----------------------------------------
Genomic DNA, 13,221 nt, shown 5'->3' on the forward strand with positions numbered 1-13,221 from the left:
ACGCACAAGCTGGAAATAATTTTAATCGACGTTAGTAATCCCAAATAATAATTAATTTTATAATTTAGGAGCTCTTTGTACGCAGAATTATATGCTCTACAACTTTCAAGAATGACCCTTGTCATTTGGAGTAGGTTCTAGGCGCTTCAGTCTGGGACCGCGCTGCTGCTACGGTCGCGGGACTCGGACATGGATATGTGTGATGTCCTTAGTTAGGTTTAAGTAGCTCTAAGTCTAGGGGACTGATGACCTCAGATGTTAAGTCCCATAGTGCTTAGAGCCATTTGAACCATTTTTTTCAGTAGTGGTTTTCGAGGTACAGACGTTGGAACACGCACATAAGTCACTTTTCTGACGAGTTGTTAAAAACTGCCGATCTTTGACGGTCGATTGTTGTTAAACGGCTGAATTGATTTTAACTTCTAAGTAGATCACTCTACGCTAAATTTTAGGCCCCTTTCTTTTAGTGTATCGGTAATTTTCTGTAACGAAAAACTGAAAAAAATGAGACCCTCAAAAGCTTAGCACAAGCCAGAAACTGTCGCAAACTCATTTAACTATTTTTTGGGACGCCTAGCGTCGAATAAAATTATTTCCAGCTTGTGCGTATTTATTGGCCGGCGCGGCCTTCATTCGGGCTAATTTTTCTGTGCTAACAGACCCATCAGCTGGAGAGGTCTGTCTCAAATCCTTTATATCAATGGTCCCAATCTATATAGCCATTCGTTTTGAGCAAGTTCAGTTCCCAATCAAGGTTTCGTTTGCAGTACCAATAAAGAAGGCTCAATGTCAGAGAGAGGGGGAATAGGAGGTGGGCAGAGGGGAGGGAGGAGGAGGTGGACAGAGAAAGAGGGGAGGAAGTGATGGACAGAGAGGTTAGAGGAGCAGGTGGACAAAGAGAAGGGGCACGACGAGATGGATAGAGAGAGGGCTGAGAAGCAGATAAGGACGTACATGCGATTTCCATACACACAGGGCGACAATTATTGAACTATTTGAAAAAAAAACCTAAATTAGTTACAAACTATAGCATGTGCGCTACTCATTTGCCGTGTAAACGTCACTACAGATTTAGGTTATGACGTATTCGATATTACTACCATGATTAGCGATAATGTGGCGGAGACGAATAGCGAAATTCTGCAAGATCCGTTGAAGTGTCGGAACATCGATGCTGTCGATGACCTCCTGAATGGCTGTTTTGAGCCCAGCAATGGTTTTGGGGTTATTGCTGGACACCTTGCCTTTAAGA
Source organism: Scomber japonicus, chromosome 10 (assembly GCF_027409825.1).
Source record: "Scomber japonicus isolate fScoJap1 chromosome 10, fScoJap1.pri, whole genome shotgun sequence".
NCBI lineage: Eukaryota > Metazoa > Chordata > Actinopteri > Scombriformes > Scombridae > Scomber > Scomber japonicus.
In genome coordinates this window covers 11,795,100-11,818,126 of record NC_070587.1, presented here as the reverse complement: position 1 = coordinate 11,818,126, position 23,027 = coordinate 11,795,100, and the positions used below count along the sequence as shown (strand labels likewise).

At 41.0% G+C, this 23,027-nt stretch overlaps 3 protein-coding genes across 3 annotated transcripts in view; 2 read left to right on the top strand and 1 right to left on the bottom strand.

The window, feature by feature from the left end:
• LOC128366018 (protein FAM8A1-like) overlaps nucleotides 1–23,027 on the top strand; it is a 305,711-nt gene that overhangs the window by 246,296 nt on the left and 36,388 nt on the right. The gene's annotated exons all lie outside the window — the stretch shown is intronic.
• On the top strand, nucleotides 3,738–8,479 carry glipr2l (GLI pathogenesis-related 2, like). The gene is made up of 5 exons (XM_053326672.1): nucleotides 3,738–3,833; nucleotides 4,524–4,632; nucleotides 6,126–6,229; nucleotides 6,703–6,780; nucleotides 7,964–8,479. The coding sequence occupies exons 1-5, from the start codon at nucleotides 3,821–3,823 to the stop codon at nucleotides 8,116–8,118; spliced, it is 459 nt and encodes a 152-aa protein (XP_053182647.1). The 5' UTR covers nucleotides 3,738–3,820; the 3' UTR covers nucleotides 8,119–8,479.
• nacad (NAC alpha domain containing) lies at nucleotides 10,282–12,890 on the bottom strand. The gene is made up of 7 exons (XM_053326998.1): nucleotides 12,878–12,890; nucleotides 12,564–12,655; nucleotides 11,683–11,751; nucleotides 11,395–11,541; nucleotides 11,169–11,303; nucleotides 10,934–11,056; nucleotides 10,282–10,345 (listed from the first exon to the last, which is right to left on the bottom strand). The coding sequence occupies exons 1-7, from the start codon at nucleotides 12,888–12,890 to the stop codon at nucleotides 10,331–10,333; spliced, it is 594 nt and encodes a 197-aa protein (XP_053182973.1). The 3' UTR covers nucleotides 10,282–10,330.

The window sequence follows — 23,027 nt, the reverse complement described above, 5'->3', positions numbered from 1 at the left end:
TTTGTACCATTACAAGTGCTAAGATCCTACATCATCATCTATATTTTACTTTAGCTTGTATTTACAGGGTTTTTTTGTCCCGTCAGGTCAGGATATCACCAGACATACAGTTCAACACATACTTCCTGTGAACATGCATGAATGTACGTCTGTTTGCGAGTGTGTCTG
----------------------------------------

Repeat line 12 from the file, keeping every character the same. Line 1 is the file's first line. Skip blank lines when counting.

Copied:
The window sequence follows — 23,027 nt, the reverse complement described above, 5'->3', positions numbered from 1 at the left end: